A few of the packages I got this week.
I love getting mail. These past 2 weeks, my customers fueled my giddiness in opening fresh, new packages with envelopes from Nevada, Virginia, California, and Florida.
All of the envelopes contained horse hair.
In the next few weeks my fingers will be flying to make pulls, plait all sorts of pretty braids, and turn these packages of horse hair into beautiful wearable jewelry.
Roping in the Horse Hair
There are a few steps before the creation phase can begin.
First is wrangling the hair together. I tie off the horse hair at intervals using kite string. Why kite string? I have no idea. It was there in the draw one day and it works well, so I stuck with it. Tying the hair prevents tangles and makes it more manageable when I’m separating it into pulls.
This is also the step where I label all the horse hair so that Jack Frost’s owner doesn’t get Tabasco’s hair.
A camp cookwear set I inherited serves as my horse hair cleaning set up.
Next stop: bath time. All the horse hair gets cleaned on my very low-tech system. I boil water on my grill burner, then add my secret cleaning agent (Woollite). Doing this process inside makes my whole house smell like horse. Right now, the horsepeople among you are saying, “So what.” The non-horsepeople are saying, “Eeewww.”
I don’t mind the smell, but I don’t think the family appreciates it, so I save indoor horse hair cleaning for the depths of winter.
After the dunk and a rinse in cold water, the horse hair is off to the washline to dry. My neighbors must find this amusing.
In the next few blog posts, I’ll show you how the hair goes from bundle to bracelet, but first a few other notes about getting your horse’s tail ready for a custom piece.
Harvesting Horse Hair
How much hair do I need for a custom piece? I get this question all the time. The Shopping page has more details on this, plus shipping, sizing, etc.
I recommend sending a shock of hair the width of your thumb and at least 14 inches long for a bracelet. This gives me more than enough hair to work with. The hair is usually not of uniform length. Lots of smaller hairs at the top of the bundle are too short for bracelets so that’s why I ask for such a big bundle. From that I’m able to tease out the longer hairs for a bracelet or two.
Bundles of horse hair.
This photo shows many different-sized clumps of horse hair. The black bunch on the right is way too little hair. This is the only hair the owner had from her horse, and I’m hoping to eek a bracelet only because the strands are very thick and this tail is extremely long (43 inches!).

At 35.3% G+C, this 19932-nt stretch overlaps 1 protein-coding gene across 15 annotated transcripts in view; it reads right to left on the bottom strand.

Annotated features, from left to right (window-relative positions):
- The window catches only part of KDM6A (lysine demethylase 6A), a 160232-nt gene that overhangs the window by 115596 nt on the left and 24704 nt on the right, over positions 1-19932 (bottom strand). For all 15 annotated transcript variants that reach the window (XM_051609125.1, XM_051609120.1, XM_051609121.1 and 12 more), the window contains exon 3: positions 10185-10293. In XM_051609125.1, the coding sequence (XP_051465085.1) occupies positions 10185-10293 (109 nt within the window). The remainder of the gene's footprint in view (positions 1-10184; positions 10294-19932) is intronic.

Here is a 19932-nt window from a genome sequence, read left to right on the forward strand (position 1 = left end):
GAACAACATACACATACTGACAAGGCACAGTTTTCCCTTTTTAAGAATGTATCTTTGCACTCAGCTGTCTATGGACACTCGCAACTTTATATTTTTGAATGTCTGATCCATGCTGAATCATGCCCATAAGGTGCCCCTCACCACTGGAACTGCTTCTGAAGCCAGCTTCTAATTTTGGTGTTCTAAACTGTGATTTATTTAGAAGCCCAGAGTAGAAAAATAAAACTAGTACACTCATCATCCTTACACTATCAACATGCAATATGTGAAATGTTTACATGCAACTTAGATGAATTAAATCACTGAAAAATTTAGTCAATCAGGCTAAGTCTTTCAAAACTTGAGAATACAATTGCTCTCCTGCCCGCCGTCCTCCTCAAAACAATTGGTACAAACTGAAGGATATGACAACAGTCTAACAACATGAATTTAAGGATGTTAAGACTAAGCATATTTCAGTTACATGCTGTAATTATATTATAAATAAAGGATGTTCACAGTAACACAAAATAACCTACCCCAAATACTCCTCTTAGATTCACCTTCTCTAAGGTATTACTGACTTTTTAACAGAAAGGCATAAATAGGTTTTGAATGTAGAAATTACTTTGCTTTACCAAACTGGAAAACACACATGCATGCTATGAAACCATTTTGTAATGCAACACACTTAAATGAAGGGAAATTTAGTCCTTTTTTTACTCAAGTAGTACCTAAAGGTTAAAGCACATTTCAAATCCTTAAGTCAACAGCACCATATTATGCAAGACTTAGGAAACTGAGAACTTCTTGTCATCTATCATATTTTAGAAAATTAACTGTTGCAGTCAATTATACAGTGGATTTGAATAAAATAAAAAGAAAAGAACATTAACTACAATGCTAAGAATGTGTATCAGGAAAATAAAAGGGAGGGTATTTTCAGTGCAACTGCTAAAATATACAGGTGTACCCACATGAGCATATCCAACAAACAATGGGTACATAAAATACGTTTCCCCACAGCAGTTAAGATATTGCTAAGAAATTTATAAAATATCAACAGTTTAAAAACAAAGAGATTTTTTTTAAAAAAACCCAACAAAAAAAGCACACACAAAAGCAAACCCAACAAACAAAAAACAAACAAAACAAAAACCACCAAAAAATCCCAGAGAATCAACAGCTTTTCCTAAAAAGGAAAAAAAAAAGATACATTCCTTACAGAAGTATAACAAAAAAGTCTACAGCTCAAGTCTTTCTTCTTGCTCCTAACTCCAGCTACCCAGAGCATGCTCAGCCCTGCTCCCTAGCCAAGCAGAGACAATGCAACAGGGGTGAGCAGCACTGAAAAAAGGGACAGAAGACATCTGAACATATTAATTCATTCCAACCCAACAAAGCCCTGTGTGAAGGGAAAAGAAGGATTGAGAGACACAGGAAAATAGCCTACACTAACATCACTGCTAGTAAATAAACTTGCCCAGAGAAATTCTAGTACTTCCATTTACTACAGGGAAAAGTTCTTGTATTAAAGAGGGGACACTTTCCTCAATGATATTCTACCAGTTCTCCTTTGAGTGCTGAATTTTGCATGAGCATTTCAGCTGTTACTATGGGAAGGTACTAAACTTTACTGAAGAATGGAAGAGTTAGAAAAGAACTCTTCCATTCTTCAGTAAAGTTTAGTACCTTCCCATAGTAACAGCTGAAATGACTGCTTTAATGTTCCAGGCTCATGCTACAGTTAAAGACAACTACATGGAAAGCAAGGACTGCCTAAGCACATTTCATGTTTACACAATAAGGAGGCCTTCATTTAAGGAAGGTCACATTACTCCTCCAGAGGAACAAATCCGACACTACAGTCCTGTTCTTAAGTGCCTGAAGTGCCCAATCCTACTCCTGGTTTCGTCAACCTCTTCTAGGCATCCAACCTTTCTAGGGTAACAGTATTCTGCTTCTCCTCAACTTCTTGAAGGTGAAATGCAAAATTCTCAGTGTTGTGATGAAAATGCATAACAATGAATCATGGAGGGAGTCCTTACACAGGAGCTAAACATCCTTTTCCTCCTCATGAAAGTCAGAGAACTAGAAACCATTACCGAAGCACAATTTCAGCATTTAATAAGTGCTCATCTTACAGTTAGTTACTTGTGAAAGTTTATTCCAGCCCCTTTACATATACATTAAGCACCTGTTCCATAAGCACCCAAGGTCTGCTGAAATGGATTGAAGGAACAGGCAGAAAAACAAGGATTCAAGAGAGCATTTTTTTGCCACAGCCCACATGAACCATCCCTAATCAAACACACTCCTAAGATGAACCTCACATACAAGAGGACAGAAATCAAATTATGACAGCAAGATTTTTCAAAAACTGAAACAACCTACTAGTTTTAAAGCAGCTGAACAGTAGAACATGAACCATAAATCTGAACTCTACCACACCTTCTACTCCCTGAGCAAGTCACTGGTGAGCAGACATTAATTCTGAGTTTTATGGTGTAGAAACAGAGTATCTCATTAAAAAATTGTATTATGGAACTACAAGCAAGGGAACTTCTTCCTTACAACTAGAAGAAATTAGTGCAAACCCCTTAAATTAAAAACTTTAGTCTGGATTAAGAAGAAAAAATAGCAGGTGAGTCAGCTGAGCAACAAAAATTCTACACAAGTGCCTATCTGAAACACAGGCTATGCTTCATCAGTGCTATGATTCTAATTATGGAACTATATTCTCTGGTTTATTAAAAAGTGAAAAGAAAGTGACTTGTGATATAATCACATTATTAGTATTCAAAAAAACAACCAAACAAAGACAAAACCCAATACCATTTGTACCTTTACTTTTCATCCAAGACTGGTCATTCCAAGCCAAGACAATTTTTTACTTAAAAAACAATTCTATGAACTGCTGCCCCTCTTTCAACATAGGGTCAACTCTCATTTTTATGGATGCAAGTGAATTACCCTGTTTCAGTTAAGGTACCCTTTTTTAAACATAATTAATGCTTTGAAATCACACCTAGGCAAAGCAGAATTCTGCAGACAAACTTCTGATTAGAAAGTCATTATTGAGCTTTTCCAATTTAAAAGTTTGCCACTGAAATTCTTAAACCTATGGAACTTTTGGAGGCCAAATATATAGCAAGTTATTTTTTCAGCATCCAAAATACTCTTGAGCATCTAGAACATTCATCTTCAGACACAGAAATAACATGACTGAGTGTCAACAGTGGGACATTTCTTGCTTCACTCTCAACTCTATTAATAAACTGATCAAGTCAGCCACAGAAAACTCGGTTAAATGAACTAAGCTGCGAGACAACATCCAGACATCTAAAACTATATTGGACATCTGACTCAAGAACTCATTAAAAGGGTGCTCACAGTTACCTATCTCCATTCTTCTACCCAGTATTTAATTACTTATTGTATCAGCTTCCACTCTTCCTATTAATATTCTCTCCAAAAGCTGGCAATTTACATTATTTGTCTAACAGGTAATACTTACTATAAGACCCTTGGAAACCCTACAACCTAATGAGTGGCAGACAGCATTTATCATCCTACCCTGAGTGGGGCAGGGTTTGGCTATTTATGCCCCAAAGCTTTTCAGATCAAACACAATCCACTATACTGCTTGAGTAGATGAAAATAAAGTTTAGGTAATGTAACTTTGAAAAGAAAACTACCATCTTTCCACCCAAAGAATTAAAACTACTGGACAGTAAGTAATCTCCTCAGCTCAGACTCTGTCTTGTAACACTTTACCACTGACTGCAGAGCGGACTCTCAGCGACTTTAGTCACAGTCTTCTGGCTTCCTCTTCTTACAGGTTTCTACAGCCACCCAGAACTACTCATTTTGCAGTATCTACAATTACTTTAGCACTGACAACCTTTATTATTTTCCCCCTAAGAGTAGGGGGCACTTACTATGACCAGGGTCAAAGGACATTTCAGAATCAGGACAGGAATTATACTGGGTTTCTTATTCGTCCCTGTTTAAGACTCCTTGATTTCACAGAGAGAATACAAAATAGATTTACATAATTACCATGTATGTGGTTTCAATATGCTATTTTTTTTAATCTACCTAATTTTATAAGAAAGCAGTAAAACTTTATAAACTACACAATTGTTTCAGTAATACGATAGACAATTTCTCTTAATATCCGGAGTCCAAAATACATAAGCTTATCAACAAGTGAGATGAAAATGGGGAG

The two bunches in the middle are fine for a bracelet or two (if all the hair is the same length). There will be little if any hair left over.
The black bunch on the left could probably yield 3 to 5 bracelets, depending on the length of the hair.
Shipping the Horse Hair
When you send me the package (remember, I love getting those!), I suggest a method that includes a tracking number. This is especially true if this is the only hair you have from your horse because you no longer own it or it passed away.
I ship U.S. Postal Service Priority Mail. This method arrives in 2 to 3 days and has a delivery confirmation option, usually for free, if you ask for it. Delivery confirmation won’t tell you every stop along the way, it only tells you the date and time it arrived at its destination. Delivery confirmation can be added to letters and other packages for a fee.
You can also use FedEx or UPS, which has tracking numbers with all of its packages.
The Horse Hair Jewelry page show you the different styles of bracelets I offer at this time. Many customers request special embellishments, so I’ve begun posting custom pieces on Flickr so you can get some ideas for other options. You’ll find it at www.flickr.com/redtaildesigns. In the future I’ll put a direct link on the home page to the Flickr site.
I’m off to start some horse hair jewelry!